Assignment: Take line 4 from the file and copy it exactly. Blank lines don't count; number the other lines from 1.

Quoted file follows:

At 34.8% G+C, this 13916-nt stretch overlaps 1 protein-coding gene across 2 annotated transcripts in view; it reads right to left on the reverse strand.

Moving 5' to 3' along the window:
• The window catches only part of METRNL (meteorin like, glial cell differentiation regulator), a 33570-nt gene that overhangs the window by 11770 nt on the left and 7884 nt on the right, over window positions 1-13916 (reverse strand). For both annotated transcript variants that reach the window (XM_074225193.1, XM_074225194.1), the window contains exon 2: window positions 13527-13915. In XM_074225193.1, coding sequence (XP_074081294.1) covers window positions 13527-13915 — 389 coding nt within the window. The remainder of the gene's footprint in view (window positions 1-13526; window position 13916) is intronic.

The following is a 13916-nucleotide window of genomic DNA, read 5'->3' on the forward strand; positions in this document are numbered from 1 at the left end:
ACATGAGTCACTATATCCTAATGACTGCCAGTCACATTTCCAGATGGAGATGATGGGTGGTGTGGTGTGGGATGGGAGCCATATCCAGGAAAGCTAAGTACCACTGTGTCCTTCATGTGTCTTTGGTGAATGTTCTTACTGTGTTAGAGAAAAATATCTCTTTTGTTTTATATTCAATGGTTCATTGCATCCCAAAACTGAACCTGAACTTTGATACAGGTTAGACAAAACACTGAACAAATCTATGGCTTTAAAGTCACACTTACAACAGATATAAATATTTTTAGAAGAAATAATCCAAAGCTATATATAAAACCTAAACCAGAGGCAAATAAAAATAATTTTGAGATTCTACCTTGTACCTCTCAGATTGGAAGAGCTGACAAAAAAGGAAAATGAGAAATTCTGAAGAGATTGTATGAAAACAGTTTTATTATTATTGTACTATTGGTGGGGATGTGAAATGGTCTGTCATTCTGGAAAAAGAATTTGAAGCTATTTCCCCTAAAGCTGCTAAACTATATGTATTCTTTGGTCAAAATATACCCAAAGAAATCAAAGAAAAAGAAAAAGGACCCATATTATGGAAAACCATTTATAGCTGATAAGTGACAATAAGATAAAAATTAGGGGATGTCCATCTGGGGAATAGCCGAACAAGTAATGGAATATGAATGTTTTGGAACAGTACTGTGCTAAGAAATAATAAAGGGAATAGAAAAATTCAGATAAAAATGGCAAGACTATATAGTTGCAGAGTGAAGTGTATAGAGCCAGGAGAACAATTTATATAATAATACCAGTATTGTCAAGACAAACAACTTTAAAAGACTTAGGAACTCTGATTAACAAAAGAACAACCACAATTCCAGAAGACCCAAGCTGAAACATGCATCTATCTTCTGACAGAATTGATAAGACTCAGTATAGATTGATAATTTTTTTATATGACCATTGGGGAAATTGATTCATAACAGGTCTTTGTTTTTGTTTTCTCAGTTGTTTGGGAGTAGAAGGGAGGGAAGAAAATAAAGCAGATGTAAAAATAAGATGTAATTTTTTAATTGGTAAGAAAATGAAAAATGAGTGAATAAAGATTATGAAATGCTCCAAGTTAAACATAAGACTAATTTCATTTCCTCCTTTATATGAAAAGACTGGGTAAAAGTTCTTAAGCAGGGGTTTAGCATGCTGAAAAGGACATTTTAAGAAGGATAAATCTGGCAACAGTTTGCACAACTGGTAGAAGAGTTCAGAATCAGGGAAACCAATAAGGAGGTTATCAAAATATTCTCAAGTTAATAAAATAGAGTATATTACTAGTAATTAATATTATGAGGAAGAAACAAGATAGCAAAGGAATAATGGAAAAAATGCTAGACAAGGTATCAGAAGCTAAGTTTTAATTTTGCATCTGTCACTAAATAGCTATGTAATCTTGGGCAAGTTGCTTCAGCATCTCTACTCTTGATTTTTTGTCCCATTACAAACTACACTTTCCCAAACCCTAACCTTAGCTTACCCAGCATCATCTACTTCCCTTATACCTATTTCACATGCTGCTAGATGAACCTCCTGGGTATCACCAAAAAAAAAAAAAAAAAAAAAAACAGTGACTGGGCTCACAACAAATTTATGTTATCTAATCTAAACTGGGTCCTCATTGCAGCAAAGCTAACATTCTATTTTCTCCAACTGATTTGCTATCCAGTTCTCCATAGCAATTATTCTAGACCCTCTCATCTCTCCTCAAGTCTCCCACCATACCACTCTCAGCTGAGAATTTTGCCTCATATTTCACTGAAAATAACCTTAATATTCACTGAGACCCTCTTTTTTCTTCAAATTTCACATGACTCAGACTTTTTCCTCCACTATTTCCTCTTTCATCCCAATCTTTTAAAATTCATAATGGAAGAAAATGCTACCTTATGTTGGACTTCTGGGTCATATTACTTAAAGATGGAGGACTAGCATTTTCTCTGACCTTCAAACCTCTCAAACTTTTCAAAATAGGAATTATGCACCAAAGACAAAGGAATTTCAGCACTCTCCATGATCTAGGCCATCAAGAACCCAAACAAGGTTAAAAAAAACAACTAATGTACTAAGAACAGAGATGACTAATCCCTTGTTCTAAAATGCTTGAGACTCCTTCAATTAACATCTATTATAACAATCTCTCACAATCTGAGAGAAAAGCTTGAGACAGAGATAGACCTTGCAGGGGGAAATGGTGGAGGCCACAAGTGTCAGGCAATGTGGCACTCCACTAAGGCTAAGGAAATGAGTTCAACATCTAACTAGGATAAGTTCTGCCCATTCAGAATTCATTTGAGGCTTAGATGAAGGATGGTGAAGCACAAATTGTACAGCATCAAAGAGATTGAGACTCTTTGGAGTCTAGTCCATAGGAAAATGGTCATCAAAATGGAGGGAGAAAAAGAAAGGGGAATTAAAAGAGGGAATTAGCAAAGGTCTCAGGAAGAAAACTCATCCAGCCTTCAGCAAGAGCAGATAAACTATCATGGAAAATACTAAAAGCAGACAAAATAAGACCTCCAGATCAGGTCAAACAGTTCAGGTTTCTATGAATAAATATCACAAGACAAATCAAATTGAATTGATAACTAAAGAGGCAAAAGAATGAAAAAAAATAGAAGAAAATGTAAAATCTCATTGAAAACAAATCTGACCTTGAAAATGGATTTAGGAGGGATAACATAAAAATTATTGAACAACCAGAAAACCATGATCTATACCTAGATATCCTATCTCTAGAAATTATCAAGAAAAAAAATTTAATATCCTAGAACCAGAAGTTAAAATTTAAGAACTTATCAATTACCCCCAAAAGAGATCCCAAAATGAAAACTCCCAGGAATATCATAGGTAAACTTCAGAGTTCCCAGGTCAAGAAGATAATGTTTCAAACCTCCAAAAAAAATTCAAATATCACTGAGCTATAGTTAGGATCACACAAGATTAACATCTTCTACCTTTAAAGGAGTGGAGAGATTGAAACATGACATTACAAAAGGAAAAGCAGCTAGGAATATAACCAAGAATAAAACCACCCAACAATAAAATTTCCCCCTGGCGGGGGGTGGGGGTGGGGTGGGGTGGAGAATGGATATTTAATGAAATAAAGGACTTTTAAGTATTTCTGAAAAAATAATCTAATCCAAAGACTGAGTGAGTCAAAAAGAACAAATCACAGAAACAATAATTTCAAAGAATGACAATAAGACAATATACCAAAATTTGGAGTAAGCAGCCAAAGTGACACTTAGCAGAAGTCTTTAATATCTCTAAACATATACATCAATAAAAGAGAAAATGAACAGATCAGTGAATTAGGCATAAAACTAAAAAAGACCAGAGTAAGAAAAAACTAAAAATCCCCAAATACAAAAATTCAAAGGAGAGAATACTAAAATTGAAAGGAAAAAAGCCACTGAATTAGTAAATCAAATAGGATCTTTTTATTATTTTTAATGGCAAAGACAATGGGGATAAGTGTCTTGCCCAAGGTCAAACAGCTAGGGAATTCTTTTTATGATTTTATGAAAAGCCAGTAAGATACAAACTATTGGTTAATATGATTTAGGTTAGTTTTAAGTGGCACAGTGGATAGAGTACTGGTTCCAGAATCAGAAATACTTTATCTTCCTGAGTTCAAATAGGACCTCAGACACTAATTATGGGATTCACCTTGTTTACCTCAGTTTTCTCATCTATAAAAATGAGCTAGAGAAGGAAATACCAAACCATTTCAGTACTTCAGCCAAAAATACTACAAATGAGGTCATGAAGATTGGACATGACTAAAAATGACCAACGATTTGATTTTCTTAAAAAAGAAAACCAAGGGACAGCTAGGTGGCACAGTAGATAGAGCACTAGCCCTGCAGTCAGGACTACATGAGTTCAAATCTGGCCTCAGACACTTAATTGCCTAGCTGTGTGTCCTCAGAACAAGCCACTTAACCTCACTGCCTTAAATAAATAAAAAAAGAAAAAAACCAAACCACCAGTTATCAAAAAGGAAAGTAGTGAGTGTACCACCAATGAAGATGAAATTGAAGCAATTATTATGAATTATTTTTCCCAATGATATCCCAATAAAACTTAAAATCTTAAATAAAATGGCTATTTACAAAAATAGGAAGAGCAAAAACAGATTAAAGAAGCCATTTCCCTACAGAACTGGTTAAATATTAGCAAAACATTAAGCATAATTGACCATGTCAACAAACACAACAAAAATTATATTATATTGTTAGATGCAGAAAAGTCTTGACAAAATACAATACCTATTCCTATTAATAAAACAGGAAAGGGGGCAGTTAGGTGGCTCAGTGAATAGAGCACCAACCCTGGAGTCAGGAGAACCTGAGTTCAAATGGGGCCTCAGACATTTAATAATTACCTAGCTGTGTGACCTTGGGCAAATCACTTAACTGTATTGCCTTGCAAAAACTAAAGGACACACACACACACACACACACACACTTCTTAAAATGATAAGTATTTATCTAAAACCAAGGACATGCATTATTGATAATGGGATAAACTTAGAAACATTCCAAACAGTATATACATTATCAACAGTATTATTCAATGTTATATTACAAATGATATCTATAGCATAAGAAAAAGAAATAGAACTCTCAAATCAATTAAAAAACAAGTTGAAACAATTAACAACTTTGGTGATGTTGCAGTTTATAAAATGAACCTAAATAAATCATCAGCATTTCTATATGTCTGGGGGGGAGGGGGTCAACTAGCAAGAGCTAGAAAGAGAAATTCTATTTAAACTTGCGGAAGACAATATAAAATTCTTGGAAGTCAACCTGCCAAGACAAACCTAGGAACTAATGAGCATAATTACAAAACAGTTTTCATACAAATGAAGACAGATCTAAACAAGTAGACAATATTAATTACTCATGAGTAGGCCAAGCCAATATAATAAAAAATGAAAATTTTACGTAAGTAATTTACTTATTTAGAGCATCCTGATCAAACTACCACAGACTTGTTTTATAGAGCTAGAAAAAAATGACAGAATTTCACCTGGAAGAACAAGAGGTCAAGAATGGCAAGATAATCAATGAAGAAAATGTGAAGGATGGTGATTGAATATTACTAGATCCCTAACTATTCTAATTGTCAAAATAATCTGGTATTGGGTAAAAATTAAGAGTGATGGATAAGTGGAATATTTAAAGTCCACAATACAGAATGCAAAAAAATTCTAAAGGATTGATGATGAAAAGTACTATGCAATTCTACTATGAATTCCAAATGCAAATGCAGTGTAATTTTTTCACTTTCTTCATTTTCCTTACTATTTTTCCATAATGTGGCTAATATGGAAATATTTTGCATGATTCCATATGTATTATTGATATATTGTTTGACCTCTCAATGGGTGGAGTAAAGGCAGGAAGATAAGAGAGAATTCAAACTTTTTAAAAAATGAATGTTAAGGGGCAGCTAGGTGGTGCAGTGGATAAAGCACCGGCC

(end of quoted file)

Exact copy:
The following is a 13916-nucleotide window of genomic DNA, read 5'->3' on the forward strand; positions in this document are numbered from 1 at the left end: